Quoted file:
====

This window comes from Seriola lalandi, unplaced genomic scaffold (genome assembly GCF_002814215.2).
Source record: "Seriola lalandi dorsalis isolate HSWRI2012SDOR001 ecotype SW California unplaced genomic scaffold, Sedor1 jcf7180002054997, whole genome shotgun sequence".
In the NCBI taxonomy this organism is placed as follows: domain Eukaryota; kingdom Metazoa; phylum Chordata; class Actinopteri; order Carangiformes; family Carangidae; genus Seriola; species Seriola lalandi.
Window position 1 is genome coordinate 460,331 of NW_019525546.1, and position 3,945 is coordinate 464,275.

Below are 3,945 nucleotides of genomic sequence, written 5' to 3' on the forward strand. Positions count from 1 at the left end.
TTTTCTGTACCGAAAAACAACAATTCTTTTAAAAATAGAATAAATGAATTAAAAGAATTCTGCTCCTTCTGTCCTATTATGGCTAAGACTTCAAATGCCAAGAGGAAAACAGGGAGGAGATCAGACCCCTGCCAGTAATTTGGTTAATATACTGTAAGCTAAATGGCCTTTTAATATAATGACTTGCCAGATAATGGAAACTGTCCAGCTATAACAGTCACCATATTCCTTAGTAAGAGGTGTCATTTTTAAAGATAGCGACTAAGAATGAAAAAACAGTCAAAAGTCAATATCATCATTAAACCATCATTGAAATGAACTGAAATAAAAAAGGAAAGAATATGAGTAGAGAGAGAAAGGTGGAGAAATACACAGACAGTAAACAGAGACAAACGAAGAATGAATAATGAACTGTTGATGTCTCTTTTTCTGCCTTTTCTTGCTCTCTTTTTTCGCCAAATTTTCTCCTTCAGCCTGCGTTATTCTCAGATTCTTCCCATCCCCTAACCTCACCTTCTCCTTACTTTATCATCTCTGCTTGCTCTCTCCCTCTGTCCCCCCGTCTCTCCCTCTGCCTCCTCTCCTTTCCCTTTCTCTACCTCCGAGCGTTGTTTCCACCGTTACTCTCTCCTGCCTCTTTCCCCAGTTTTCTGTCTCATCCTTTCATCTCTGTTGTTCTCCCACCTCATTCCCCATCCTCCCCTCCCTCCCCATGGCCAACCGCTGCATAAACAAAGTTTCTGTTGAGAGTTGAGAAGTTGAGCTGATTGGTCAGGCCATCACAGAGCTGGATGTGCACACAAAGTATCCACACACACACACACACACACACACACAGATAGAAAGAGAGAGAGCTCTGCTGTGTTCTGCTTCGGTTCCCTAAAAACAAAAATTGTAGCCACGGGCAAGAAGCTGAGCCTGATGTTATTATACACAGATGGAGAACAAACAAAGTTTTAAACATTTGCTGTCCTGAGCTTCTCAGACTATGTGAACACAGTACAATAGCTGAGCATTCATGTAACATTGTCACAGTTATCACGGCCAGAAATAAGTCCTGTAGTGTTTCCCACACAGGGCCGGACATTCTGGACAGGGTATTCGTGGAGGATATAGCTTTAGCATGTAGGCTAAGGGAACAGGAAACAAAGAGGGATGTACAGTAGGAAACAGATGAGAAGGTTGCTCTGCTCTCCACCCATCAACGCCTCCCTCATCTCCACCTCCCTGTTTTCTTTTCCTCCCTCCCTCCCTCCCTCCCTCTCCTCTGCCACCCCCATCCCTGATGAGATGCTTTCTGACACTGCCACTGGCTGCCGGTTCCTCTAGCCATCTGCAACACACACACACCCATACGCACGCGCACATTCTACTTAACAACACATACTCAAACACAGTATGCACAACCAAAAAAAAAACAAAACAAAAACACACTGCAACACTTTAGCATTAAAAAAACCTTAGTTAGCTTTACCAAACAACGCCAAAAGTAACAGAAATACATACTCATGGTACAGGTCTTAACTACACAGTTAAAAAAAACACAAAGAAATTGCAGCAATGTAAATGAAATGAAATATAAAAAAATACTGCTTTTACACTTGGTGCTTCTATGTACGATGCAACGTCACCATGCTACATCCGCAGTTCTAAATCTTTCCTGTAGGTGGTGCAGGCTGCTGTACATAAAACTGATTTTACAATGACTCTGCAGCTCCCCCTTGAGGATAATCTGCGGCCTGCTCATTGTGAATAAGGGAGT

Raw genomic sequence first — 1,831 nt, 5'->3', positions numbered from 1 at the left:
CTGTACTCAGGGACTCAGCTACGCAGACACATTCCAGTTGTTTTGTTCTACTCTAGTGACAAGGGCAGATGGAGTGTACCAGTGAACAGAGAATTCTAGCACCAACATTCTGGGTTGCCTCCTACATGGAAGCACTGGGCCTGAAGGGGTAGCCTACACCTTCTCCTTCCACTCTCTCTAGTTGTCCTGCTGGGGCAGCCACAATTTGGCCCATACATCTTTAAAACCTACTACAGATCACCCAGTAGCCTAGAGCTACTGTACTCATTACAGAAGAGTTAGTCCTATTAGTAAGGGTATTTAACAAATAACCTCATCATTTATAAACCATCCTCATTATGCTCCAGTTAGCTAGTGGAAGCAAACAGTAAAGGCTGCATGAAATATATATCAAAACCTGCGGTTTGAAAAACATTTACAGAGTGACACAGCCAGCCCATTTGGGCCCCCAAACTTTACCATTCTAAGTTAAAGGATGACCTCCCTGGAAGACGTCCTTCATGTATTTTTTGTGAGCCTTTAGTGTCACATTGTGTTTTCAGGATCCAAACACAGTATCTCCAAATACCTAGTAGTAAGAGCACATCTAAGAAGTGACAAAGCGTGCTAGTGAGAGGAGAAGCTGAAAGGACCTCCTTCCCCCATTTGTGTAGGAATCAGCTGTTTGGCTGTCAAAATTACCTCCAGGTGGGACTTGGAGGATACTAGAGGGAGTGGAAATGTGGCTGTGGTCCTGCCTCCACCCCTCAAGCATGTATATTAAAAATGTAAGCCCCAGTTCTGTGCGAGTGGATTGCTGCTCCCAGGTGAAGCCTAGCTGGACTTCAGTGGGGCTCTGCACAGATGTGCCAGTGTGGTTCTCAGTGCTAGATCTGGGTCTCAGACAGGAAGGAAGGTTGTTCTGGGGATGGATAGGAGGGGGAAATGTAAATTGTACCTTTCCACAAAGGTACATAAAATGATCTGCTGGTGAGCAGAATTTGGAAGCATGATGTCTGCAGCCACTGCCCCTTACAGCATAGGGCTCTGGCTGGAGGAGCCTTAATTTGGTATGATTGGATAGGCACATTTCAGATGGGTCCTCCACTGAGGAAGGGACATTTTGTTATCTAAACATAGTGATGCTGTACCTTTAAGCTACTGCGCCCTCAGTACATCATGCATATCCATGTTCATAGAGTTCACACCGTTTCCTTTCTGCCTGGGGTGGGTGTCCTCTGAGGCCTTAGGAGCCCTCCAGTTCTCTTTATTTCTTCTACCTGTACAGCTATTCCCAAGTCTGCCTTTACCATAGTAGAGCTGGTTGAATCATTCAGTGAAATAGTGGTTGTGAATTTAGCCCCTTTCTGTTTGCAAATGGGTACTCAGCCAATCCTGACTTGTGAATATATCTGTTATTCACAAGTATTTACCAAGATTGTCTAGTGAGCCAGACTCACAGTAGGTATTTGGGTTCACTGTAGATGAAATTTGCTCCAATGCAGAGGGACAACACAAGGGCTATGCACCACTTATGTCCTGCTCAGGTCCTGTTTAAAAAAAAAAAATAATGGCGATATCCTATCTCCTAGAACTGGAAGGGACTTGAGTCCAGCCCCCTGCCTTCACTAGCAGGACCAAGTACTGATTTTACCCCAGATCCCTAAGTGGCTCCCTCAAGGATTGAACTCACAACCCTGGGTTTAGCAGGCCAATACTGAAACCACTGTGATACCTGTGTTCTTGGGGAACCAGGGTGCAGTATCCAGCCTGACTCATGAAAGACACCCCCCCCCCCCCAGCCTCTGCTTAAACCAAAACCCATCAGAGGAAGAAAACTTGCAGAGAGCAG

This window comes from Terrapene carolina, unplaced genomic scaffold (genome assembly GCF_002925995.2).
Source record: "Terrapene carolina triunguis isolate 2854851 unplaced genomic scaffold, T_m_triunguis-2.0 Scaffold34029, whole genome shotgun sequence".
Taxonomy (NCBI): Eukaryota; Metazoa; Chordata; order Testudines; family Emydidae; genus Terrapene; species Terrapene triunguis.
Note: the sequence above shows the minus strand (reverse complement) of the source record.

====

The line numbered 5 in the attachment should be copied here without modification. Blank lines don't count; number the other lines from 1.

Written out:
Below are 3,945 nucleotides of genomic sequence, written 5' to 3' on the forward strand. Positions count from 1 at the left end.